In 1977, Leon Sullivan, an African-American minister and member of the board of directors of General Motors, undertook a seemingly impossible task: to develop guidelines for companies seeking to do business, but not harm, in South Africa. Apartheid South.
The principles were written at a time when many activists wanted a full economic boycott of a racist and brutal regime. They asked signatory companies to commit to equal pay for employees of all races, promote more non-whites into leadership positions, and work to eliminate unjust laws (the seventh principle, adopted in 1984). More than 100 American groups have signed.
Foreign investors in Myanmar currently face an equally pressing question: how to do business responsibly in a country ruled by another repressive regime. Min Aung Hlaing’s junta overthrew a democratic government nearly a year ago and has since killed around 1,500 people and imprisoned thousands, many of whom have been tortured.
TotalEnergies and Chevron, after facing intense pressure from human rights activists to cut off the regime’s access to gas industry revenues of more than $1 billion a year, have announced last week that they were divesting. The companies had previously resisted pressure from activists, arguing that withholding taxes on payments to the junta could expose their staff managing the Yadana gas field to prosecution. Withdrawing entirely, they said, could subject employees to forced labor.
The question is now open whether the withdrawal of Total and Chevron will really harm the regime. Contractually, Yadana’s shares and part of the future gas revenues now controlled by Total will go to Yadana’s other partners: Myanma Oil and Gas Enterprise, the state energy company controlled by the Burmese junta, and the Thai PTT, which imports gas from Yadana and mostly ignores activists. ‘ review (and did not respond to requests for comment).
However, there are growing calls for the MOGE itself to face sanctions. And there is little doubt that the exit of Total and Chevron marks at least a symbolic blow to the regime.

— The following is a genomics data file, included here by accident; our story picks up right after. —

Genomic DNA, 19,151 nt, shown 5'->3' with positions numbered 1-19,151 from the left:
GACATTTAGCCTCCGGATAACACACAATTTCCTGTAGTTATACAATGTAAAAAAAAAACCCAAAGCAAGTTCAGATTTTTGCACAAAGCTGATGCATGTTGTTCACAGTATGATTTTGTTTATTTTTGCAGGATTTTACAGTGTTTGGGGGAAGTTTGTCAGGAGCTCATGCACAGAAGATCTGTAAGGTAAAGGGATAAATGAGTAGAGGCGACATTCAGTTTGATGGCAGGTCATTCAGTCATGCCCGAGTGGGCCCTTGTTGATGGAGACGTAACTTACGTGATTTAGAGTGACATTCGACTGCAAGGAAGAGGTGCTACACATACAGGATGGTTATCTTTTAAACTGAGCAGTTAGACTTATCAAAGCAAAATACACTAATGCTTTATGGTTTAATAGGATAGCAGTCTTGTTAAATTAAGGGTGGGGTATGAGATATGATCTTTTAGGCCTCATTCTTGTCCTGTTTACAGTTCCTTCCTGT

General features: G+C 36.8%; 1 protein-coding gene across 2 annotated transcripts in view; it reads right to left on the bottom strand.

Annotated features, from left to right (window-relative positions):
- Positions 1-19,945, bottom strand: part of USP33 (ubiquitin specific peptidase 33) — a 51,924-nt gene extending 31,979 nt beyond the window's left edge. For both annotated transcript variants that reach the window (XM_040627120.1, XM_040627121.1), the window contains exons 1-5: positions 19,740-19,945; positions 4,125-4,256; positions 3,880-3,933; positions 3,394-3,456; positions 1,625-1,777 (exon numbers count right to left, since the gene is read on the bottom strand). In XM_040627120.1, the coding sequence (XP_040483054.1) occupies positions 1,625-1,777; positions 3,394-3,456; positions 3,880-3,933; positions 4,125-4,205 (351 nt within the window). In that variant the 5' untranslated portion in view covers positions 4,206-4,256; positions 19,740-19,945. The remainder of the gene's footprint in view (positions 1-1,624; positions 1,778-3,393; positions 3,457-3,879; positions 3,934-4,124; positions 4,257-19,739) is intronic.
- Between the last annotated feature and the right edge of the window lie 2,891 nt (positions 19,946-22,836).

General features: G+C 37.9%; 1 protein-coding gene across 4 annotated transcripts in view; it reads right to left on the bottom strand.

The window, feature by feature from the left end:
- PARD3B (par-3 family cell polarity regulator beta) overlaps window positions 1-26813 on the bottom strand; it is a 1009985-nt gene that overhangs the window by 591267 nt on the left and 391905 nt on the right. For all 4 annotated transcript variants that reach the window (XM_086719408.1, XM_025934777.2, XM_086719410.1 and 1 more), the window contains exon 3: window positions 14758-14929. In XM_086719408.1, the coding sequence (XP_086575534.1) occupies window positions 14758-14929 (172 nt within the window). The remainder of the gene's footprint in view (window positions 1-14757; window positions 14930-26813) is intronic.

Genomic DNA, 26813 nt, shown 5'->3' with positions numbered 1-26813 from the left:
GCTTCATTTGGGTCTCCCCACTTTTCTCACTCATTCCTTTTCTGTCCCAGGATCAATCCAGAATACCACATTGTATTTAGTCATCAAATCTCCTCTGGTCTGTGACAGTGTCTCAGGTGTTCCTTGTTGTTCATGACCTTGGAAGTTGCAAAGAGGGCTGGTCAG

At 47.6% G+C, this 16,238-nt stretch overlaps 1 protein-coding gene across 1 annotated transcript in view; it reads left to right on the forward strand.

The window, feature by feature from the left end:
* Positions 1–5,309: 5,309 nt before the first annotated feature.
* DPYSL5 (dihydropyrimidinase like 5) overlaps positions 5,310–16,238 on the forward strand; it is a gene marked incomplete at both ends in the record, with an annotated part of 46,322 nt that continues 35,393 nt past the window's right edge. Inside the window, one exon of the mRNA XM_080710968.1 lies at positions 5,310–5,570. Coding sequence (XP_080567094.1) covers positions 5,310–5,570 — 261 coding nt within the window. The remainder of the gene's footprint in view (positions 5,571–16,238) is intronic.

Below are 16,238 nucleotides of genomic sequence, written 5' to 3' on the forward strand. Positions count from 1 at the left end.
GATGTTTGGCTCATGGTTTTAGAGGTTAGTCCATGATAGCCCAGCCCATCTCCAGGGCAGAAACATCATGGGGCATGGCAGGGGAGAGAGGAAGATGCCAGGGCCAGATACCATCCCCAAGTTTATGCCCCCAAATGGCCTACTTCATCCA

Their withdrawal has also rekindled the debate, well known to former South Africa, over whether foreign companies can operate responsibly in Myanmar.
The national unity government, formed by supporters of imprisoned leader Aung San Suu Kyi who went into hiding or exile after the coup, has issued guidelines for foreign investors. “The basic principle is ‘Do more good than harm’,” a shadow government adviser told me. Outlined in a six-page document, they call on companies to protect the well-being and safety of employees, including measures such as not sharing sensitive information about them with plan officials, and to carry out regular “self-assessments” of their own activities.
For foreign companies that remain in Myanmar, there are now clearly no-go areas, such as doing business directly with military entities or colluding with the regime’s crackdown. Japan’s Kirin is in a long process of pulling out of its long-criticized joint ventures with a military company that makes what was Myanmar’s top-selling beer. Norwegian company Telenor is trying to sell its business in Myanmar after coming under pressure from the regime to install listening equipment.
However, in other sectors the picture is less clear and some argue that pulling out would do more harm than good.
“These are challenging times for business in Myanmar,” says Vicky Bowman, director of the Myanmar Center for Responsible Business. However, she adds: “The people of Myanmar will not benefit, either now or in the years to come, from the exit of responsible companies and an accelerated return to the operating environment that existed under military rule. previous”.
In the garment sector, multinationals such as H&M, Bestseller and Primark attracted supply chain investors and created new jobs, mainly for women, during Myanmar’s decade of democratic transition. , which ended in the coup. While some have suspended operations in Myanmar, others are still buying quietly.
The record of the Sullivan Principles is mixed. Sullivan himself later expressed doubts as to whether they had worked. At a minimum, they gave companies that chose to stay clear guidelines on how to work ethically and are seen as a precursor to the current principles and codes on corporate social responsibility. And once the repressive regime fell – apartheid in this case – there were foreign companies on the ground ready to help rebuild the economy under democratic dispensation.